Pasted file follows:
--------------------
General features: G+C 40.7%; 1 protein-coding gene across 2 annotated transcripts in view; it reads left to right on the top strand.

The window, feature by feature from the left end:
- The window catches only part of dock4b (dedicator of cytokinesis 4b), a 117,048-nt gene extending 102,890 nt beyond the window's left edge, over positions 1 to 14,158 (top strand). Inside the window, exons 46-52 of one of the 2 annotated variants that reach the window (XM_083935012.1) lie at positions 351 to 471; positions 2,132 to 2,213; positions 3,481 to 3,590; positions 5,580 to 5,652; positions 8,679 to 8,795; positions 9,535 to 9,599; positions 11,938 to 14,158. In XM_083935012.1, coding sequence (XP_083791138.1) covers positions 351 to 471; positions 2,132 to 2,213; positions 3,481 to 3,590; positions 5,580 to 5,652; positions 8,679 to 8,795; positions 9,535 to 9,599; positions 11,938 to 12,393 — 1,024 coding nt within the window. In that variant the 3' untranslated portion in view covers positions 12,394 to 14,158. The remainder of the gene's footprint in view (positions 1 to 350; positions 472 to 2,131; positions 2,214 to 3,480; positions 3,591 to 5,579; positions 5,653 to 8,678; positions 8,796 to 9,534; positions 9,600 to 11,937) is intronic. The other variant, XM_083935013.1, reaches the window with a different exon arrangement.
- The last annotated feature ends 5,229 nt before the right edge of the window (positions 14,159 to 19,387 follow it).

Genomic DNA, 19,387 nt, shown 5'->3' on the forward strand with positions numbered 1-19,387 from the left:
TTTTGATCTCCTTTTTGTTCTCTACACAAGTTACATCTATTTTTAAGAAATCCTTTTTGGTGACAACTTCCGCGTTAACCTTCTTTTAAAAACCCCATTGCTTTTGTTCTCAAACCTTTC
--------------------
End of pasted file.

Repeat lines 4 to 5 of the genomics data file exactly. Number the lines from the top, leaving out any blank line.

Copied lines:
- The last annotated feature ends 5,229 nt before the right edge of the window (positions 14,159 to 19,387 follow it).

Genomic DNA, 19,387 nt, shown 5'->3' on the forward strand with positions numbered 1-19,387 from the left: